Russia has said it will withdraw from a defense treaty that allows member countries to conduct unarmed surveillance flights on each other’s territory, following the United States’ decision to exit the pact last year.
Moscow’s decision effectively cripples the 2002 treaty, which was drafted as a post-Cold War confidence-building measure, and allowed members of Russia and NATO to use observation flights to monitor each other’s forces. military installations and troop deployments.
The announcement, which comes just days before Joe Biden takes the oath of office as President of the United States, means that there is only one major defense pact left between Russia and the West, which will expire on next month. Mr. Biden criticized the Withdrawal from the United States of Open Skies and said it increases the risk of conflict.
The steady collapse of bilateral defense pacts, including a treaty that banned iintermediate range cruise missiles, became emblematic of sour relationships between Russia and the West, and the United States in particular, over the past decade.
The American withdrawal of last November “destroyed the balance of interests [the signatories] reached when the treaty was signed, inflicted serious damage on its functioning and undermined the role of the Open Skies Treaty as a confidence and security measure, ”the Russian Foreign Ministry said in a statement announcing that it would begin the formal process of withdrawing from the pact.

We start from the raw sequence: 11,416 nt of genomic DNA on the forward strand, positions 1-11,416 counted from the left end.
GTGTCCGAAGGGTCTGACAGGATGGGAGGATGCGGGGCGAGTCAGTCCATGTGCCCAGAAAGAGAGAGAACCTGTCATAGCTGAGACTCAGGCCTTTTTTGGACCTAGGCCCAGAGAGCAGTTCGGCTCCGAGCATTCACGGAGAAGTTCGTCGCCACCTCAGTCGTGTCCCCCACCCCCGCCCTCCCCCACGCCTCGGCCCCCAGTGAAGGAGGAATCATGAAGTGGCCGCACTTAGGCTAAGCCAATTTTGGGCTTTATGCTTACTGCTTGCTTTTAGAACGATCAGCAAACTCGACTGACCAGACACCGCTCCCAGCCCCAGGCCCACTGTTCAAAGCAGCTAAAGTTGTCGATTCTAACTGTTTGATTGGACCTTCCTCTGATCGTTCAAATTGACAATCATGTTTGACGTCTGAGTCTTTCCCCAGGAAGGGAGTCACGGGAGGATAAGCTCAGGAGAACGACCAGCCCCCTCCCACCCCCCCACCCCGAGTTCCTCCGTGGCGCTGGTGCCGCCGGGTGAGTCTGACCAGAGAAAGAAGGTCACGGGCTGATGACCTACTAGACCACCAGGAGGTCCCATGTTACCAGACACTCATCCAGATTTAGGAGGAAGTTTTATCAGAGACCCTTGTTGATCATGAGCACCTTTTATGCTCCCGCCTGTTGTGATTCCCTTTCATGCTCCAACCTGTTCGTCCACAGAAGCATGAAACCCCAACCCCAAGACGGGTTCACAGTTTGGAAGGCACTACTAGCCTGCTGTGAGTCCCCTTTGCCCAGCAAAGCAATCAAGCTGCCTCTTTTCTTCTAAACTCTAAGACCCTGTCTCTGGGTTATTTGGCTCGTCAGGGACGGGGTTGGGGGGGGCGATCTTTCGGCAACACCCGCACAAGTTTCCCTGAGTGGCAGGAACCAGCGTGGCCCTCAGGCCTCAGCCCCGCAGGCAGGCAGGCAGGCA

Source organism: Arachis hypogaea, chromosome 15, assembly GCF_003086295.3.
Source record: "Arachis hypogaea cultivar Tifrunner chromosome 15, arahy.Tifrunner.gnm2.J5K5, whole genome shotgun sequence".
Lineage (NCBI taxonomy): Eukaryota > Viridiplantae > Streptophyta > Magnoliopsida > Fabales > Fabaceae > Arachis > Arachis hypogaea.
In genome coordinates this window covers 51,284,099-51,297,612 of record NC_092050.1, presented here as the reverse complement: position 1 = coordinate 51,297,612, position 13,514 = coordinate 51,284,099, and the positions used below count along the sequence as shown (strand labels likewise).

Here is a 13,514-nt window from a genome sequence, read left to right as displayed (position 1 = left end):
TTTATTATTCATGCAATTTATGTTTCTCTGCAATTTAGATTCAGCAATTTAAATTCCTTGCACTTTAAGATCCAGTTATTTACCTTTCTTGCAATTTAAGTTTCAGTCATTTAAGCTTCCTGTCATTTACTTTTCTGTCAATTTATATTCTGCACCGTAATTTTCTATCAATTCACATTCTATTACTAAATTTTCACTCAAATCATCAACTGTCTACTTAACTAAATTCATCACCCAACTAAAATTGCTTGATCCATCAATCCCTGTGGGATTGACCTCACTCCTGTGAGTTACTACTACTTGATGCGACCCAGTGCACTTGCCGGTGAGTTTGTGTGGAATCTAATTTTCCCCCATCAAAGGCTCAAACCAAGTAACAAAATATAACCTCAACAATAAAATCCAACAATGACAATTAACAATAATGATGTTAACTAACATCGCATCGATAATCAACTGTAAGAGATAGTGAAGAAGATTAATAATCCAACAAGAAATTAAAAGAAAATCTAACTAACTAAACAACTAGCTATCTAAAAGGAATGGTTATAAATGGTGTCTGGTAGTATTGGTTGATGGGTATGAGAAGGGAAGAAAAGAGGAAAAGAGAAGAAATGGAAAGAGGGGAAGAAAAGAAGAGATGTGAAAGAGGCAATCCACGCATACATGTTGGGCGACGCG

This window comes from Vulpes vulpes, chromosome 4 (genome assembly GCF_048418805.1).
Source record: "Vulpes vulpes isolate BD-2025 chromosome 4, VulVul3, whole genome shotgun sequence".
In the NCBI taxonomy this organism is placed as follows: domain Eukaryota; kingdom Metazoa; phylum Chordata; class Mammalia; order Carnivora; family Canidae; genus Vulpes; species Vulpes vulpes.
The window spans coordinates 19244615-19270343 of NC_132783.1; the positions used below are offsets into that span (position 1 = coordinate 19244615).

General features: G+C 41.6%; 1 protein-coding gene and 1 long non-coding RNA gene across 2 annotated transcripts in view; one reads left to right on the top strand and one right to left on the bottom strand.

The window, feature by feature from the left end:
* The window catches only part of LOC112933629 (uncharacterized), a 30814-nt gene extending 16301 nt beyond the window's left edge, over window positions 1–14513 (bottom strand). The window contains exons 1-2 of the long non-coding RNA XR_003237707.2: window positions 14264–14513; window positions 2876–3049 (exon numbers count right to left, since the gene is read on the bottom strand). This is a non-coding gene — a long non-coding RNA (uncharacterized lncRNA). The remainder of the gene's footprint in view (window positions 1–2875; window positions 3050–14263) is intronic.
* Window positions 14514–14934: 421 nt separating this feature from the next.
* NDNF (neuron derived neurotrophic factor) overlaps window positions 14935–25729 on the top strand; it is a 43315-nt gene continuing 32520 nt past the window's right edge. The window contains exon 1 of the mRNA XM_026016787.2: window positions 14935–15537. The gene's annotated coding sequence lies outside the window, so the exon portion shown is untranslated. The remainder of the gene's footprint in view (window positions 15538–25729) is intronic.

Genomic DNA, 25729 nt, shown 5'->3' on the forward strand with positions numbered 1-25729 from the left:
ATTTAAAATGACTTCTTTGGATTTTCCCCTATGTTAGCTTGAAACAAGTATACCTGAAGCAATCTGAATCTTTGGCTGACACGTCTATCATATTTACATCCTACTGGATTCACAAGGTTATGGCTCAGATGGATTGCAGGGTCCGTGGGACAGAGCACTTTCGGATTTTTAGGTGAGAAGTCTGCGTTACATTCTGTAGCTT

When the United States announced its intention to withdraw in May of last year, the Trump administration blamed Moscow, claiming to have banned American flights over sensitive areas of Russian territory. On Friday, the Foreign Ministry said it was “an artificial pretext”.
Russia had entered into talks with the 33 other members after the US withdrawal with “specific proposals” to safeguard its continued participation – referring to requests that other NATO members would not share the information obtained. on Russian surveillance flights with the United States – but found no support for them, the ministry added.
NATO said it had “taken note” of Russia’s intention to withdraw. He said Moscow’s “selective implementation” of its Open Skies obligations had undermined “the contribution of this important treaty to security and stability in the Euro-Atlantic region”.
The United States has previously alleged that Russia violated the agreement by refusing to allow flights over its heavily militarized Baltic Sea enclave of Kaliningrad, as well as along Russia’s border with Georgia and during military exercises. Russia says the United States is restricting flights over Alaska.
“All NATO allies remain committed to effective international arms control, disarmament and non-proliferation – which are essential for our security,” NATO said. “We also remain open to dialogue within the NATO-Russia Council on risk reduction and transparency.”
The disappearance of the pact is a particularly hard blow for the countries of the EU, as they appreciate the access it has given to Russian military movements, especially at the borders of the bloc.
The EU said it was “analyzing” the Russian statement and would respond to it later.
The collapse of the Open Skies Treaty means that the bilateral New Start deal, which caps the number of nuclear warheads held by the United States and Russia, is the only major defense pact remaining between Moscow and the west.
This will expire on February 5, unless the two parties can agree on a last minute extension.